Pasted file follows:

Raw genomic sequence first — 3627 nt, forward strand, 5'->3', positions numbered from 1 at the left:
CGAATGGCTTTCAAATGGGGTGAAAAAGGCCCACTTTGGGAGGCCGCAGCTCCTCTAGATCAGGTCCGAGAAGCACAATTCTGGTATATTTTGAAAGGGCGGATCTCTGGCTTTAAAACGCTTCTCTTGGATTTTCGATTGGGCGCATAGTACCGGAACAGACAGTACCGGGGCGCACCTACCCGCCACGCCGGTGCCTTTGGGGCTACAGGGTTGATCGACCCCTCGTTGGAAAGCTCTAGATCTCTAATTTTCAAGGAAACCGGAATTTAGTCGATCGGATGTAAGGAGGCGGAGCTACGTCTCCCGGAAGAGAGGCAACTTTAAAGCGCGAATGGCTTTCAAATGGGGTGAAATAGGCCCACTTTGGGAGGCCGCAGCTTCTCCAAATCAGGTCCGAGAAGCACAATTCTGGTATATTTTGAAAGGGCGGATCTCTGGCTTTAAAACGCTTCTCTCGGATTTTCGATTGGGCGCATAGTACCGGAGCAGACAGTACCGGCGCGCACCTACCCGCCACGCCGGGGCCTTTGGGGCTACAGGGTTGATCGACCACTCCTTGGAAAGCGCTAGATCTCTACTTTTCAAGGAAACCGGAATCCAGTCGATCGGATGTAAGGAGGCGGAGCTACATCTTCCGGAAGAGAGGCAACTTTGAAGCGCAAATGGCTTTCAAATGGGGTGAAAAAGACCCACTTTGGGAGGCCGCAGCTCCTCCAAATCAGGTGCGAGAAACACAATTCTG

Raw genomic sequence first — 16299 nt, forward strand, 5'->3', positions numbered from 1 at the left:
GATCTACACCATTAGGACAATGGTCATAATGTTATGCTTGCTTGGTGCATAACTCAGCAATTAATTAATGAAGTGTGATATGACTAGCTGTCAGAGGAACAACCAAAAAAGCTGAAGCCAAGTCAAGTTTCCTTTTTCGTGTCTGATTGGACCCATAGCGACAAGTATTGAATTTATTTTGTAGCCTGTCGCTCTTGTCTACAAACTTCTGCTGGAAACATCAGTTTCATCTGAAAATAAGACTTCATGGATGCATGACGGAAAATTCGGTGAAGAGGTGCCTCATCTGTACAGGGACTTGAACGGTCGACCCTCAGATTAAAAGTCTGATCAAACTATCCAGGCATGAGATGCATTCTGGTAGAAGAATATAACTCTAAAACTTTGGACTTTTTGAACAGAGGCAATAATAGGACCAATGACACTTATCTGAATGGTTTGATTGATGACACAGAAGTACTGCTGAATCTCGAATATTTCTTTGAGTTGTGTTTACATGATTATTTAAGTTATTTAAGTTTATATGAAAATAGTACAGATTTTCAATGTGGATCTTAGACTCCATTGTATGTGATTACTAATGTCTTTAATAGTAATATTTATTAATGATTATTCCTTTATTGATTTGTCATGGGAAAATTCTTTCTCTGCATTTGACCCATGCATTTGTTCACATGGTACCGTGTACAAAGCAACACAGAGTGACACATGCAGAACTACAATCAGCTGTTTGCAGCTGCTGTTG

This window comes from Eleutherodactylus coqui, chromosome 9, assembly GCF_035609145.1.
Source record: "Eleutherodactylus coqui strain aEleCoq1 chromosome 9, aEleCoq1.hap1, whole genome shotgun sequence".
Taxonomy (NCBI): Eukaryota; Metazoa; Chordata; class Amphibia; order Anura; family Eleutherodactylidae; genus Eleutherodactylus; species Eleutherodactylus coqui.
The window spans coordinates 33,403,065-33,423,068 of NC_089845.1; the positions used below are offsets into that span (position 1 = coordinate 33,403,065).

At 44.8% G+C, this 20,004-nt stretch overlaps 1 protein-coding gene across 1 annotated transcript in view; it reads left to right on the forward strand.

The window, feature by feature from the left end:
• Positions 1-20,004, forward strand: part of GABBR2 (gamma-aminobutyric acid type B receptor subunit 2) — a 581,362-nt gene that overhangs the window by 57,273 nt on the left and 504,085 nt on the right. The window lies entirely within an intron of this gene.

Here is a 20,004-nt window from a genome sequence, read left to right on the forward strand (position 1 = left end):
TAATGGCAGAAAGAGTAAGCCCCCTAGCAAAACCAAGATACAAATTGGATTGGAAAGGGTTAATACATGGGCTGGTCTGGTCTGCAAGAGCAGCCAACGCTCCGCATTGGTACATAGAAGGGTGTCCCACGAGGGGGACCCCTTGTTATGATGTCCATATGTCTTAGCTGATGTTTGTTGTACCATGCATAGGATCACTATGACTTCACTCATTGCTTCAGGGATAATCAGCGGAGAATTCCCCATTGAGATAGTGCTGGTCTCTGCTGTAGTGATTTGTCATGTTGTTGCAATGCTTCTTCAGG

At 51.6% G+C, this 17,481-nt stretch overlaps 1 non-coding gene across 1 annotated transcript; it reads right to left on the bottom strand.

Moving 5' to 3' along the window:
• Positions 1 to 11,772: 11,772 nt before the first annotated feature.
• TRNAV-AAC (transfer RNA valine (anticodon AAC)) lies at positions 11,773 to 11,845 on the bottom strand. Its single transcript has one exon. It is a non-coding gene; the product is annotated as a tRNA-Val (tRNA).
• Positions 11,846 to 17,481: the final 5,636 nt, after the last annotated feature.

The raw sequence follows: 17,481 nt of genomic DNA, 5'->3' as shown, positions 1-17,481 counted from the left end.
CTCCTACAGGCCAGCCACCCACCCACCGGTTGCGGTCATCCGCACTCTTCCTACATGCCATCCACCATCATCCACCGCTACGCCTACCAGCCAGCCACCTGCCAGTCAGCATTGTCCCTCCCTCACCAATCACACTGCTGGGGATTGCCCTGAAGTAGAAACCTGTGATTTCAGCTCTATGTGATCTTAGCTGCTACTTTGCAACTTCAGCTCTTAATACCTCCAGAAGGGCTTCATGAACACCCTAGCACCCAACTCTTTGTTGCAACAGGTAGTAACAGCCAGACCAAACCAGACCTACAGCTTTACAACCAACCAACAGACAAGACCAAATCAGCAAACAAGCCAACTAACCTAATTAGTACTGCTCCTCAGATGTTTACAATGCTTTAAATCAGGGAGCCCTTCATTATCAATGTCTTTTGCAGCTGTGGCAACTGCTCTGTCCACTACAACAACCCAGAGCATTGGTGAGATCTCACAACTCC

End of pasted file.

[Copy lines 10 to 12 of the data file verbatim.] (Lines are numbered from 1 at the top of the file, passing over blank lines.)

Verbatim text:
The window, feature by feature from the left end:
• Positions 1-20,004, forward strand: part of GABBR2 (gamma-aminobutyric acid type B receptor subunit 2) — a 581,362-nt gene that overhangs the window by 57,273 nt on the left and 504,085 nt on the right. The window lies entirely within an intron of this gene.

Here is a 20,004-nt window from a genome sequence, read left to right on the forward strand (position 1 = left end):